Promote home-grown national solutions
WHO’s principal priority should be to help countries build their own sustainable human and infrastructural capacities to deliver UHC in their own contexts. This means valuing home-grown national solutions – just as Tedros did in Ethiopia – and not being driven by the one-size-fit-all models or vertical disease programmes pushed by donors. This is also the best insurance for preventing or controlling the next pandemic. Meanwhile, Tedros should resist being set up to fail as the world’s health policeman by paranoid rich countries. In the aftermath of Ebola and Zika, they may be tempted to push WHO to pressurise poor countries to enforce the International Health Regulations without also fully investing in their capacities to do so.

Remember WHO does not have a monopoly on health wisdom
Delivering change will require a revisioning of WHO’s long-presumed position as the centre of the global health ecosystem. Today we have many well-resourced international bodies and national institutions with highly-qualified experts. Thus, WHO does not have a monopoly on health wisdom and its norm-setting and convening authority is questioned. It’s high time that the humbleness that has endeared Tedros to many people rubs off on the organisation.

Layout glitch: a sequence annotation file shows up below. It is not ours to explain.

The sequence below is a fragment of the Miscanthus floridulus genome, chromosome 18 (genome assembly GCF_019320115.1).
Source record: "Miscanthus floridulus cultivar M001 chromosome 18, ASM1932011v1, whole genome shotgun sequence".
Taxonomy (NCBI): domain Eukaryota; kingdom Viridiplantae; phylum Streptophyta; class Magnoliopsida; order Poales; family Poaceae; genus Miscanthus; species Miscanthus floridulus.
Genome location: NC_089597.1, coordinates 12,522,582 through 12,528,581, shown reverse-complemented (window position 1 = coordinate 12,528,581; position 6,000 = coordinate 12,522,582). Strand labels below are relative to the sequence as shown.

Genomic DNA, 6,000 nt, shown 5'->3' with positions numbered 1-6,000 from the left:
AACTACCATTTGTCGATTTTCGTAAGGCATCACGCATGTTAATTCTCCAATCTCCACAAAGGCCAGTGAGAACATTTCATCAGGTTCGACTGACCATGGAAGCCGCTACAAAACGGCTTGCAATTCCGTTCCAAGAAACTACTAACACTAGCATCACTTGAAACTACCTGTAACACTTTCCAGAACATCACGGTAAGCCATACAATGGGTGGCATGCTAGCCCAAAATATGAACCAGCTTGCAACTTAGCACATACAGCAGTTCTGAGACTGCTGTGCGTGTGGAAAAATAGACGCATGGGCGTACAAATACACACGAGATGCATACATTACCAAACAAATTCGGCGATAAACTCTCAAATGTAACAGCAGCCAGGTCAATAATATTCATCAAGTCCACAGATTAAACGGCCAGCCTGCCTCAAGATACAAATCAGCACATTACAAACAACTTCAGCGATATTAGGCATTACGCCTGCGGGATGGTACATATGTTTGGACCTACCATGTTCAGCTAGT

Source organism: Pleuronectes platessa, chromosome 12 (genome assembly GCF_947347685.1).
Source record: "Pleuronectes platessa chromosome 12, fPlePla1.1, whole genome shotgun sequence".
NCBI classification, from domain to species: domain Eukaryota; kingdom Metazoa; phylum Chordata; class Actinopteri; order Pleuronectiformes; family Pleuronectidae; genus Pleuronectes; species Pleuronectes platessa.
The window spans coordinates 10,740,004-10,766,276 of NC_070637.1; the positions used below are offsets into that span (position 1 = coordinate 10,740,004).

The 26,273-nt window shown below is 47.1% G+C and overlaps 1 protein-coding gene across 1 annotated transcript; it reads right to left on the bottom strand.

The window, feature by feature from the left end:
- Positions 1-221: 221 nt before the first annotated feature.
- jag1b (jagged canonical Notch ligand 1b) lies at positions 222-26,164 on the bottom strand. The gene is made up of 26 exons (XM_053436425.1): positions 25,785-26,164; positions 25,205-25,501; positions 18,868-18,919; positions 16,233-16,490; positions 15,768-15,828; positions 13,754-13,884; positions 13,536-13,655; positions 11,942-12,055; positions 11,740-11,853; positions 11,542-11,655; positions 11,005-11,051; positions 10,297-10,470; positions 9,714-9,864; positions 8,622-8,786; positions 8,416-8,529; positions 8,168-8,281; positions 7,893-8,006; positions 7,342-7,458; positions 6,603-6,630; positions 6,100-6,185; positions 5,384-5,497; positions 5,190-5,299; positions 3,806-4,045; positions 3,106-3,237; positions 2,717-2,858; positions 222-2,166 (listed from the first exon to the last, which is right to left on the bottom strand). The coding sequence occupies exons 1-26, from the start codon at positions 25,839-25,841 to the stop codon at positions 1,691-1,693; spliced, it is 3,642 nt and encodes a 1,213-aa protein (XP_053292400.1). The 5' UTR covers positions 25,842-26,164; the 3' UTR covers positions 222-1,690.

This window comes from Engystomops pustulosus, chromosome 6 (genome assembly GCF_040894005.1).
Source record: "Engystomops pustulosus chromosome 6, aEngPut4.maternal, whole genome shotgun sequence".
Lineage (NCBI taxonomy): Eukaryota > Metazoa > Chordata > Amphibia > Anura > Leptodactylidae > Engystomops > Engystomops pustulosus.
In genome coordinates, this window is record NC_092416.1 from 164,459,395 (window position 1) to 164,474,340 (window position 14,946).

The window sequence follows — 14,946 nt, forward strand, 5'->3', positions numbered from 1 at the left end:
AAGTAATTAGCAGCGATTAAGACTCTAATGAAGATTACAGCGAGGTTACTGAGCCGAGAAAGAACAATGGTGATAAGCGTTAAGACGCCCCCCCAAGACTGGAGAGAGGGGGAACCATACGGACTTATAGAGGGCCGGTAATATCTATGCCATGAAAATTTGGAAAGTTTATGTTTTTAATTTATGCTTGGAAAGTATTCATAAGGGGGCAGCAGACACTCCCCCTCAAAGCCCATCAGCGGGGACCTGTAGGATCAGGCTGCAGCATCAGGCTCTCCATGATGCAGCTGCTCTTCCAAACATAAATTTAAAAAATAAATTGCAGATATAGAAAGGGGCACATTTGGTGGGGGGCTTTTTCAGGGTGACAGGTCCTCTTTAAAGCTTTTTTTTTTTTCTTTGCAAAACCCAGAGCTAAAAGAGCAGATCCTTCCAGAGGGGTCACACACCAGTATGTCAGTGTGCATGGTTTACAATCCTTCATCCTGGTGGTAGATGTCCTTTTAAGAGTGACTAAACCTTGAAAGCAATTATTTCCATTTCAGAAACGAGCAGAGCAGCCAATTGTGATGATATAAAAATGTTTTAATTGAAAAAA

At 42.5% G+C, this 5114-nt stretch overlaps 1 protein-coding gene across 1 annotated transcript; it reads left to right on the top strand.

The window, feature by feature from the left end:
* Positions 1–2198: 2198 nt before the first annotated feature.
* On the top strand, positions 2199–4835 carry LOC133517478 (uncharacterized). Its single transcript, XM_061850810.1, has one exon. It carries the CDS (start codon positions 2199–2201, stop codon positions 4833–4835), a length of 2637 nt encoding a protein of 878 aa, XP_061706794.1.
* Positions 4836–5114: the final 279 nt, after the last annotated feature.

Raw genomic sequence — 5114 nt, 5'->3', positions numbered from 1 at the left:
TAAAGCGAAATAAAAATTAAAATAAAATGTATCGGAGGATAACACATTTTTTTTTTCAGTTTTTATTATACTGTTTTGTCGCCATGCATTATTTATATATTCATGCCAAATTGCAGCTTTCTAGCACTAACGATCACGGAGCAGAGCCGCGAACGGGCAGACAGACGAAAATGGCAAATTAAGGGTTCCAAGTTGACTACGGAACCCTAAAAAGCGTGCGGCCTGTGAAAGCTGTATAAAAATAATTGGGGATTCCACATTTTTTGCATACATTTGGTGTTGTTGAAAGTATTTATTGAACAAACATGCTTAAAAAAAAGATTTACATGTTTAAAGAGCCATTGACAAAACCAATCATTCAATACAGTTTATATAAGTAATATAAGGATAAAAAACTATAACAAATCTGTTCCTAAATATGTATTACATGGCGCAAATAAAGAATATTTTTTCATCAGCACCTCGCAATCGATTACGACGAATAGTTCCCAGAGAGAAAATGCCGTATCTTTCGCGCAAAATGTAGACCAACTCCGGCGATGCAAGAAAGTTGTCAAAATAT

Hire diverse talent
Tedros needs a radically different business model for WHO, and for international health cooperation. He can start by enabling WHO to regain the trust and ownership of all its member states. The global public good that is the World Health Organisation cannot remain in hock to half a dozen rich countries who pay most of its bills and occupy most of its senior positions. So, an early test for him is if he can construct a senior team of diverse talents from all around the world.

But don’t get bogged down in internal reform
Tedros can’t afford to waste his five-year tenure on simply rearranging institutional furniture. All his recent predecessors as director general have huffed and puffed but ultimately failed to reform WHO. An effective and efficient organisation is just a means towards an end. So, Tedros only has to do enough to make WHO fit for the purpose of delivering his vision.